Thursday, October 12, 2017

Nationalisation. Turn default super over to government, Costello urges

Former treasurer Peter Costello has called for what would amount to the nationalisation of compulsory default superannuation, saying if it was run by the government there would be no war between industry and private funds over who should run it.

Addressing a conference of superannuation managers in Melbourne, the former Coalition treasurer and current chair of the government's Future Fund stressed he was speaking in a private capacity.

"Let me say I believe that, subject to safeguards, people should be able to choose who manages their super," Mr Costello told the conference on the future of superannuation.

"But the reality is in Australia there is a large cohort of people who don't choose. Their money goes into default funds. They get allocated to an industry or an employer fund. They make no choice over the investment profile.

"Now I am not pointing the finger at anybody, because you've got to remember that I was in government for nearly 12 years, so if you want to point the finger, you can point it at me.

"This is my personal view: instead of the government arbitrating between industry funds and private funds, there is a fair argument that compulsory payments, the so-called default payments, should be allocated to a national safety net administrator, let's call it the Super Guarantee Agency. It would be a not-for-profit agency which would set up its own investment board like the Canadian Pension Plan. We would call it the SCIA, the Super Guarantee Investment Arm.

"It could contract out the management, or the Future Fund Management Agency could do it.

"The Fund is not out there touting to be the default fund, it can't be. It was set up to invest government surpluses; it invests only one class of money, which is government money, and it doesn't [invest] private accounts."

But the former Treasurer said that didn't mean the government itself shouldn't run default super, an idea he knew the Productivity Commission was examining.

"There would be huge economies of scale. It would end the fight between the funds that have been unable to attract the money voluntarily," he told the audience of fund managers.

"The government decided to go into superannuation. The government should show an interest in managing it.

"Default contributions are at the moment spread between many funds, allocated to many different products, many of whom use the same manager and all of whom pay fees to do so. Those fees could be reduced if that money was pooled; if there was only one default fund making large allocations and using market power to drive down costs."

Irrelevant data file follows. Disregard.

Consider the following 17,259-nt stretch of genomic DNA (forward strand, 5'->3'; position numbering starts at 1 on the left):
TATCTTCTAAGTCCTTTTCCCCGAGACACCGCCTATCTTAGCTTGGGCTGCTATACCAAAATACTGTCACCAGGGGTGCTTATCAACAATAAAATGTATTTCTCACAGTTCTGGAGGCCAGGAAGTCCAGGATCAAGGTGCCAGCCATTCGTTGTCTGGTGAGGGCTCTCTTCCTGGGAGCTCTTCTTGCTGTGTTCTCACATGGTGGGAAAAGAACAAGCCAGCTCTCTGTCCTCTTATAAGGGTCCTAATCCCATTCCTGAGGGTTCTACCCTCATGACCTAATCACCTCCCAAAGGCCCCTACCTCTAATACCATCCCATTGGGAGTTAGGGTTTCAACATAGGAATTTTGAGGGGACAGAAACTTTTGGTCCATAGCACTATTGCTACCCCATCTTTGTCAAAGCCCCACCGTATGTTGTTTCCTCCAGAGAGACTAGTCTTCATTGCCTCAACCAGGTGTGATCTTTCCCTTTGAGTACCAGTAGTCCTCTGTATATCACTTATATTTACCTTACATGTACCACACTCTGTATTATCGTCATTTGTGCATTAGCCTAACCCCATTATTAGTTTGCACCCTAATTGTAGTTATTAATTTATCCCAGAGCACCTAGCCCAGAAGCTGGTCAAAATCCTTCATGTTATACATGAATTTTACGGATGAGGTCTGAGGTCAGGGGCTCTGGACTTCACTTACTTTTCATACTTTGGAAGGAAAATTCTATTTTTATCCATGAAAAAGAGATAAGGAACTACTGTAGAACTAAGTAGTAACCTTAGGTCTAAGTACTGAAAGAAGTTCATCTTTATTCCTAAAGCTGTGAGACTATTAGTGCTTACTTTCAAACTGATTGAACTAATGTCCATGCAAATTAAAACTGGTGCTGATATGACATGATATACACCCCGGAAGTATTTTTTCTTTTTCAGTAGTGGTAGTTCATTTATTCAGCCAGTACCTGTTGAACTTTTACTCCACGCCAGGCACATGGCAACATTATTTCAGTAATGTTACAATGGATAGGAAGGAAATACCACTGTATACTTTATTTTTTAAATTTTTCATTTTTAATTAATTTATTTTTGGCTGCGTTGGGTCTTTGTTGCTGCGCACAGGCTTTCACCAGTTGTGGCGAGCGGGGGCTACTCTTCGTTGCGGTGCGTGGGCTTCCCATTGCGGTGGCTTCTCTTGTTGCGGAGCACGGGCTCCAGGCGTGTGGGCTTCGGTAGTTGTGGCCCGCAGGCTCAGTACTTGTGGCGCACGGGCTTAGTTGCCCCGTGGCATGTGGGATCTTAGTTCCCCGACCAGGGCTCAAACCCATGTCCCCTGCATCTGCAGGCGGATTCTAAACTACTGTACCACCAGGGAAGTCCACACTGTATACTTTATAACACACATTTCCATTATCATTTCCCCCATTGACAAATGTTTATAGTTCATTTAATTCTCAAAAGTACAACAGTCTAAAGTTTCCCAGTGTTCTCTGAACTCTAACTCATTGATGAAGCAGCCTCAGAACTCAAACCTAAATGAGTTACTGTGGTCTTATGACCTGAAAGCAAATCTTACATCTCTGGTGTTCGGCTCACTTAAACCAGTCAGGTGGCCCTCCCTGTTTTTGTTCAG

Canada' Pension Plan is funded with compulsory contributions of 9.9 per cent (half from employers and half from employees) close to Australia's 9.5 per cent and has become one of the world's most respected investors, taking an active interest in Australian infrastructure.

Unlike Australian funds, Canada's fund didn't feel constrained to invest in the big banks.

"There would not be another western country where the stock exchange is so dominated by financials, and in particular by the big banks," Mr Costello said. This is the 'quadropoly' as I have previously described it."

Almost every fund in Australia owned shares in the big four banks.

"I do not think this is healthy," Mr Costello said. "I have no doubt it is of enormous advantage to the banks. They never have to fear the flight of Australian investors.

"You can see why an air of impregnability and complacency has seeped into the management of the banks. Market discipline is negligible, and their returns on equity are hardly matched anywhere in the world.

"Compulsory superannuation has created an industry and delivered benefits for the young and ambitious and talented Australians work in it.

"But that's not really why it exists. It exists for those who are forfeiting their wages month-in, month-out on the expectation that 10 or 20 or 30 or 40 years of saving will get them benefits to enjoy in their retirement. As the system matures we have a very long way to go to make sure we deliver them those benefits."

In The Age and Sydney Morning Herald